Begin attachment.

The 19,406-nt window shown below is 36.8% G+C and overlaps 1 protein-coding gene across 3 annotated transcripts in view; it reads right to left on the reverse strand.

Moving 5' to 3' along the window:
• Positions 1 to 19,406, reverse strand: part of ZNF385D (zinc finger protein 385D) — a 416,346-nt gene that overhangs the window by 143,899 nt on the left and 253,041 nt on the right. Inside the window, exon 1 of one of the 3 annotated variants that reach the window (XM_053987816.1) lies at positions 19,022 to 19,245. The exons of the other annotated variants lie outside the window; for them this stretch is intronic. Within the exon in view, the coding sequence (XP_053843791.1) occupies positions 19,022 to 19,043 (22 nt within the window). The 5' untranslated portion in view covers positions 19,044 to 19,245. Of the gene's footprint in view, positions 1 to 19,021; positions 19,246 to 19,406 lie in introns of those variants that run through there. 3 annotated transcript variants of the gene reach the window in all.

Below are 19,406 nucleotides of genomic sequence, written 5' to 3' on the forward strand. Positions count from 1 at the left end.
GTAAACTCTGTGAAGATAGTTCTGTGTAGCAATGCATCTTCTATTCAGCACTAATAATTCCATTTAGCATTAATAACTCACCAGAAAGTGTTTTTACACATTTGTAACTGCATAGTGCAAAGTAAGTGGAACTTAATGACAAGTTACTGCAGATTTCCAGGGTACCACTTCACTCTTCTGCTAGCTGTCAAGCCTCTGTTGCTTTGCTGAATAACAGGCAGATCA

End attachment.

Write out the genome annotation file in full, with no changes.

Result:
The 19,406-nt window shown below is 36.8% G+C and overlaps 1 protein-coding gene across 3 annotated transcripts in view; it reads right to left on the reverse strand.

Moving 5' to 3' along the window:
• Positions 1 to 19,406, reverse strand: part of ZNF385D (zinc finger protein 385D) — a 416,346-nt gene that overhangs the window by 143,899 nt on the left and 253,041 nt on the right. Inside the window, exon 1 of one of the 3 annotated variants that reach the window (XM_053987816.1) lies at positions 19,022 to 19,245. The exons of the other annotated variants lie outside the window; for them this stretch is intronic. Within the exon in view, the coding sequence (XP_053843791.1) occupies positions 19,022 to 19,043 (22 nt within the window). The 5' untranslated portion in view covers positions 19,044 to 19,245. Of the gene's footprint in view, positions 1 to 19,021; positions 19,246 to 19,406 lie in introns of those variants that run through there. 3 annotated transcript variants of the gene reach the window in all.

Below are 19,406 nucleotides of genomic sequence, written 5' to 3' on the forward strand. Positions count from 1 at the left end.
GTAAACTCTGTGAAGATAGTTCTGTGTAGCAATGCATCTTCTATTCAGCACTAATAATTCCATTTAGCATTAATAACTCACCAGAAAGTGTTTTTACACATTTGTAACTGCATAGTGCAAAGTAAGTGGAACTTAATGACAAGTTACTGCAGATTTCCAGGGTACCACTTCACTCTTCTGCTAGCTGTCAAGCCTCTGTTGCTTTGCTGAATAACAGGCAGATCA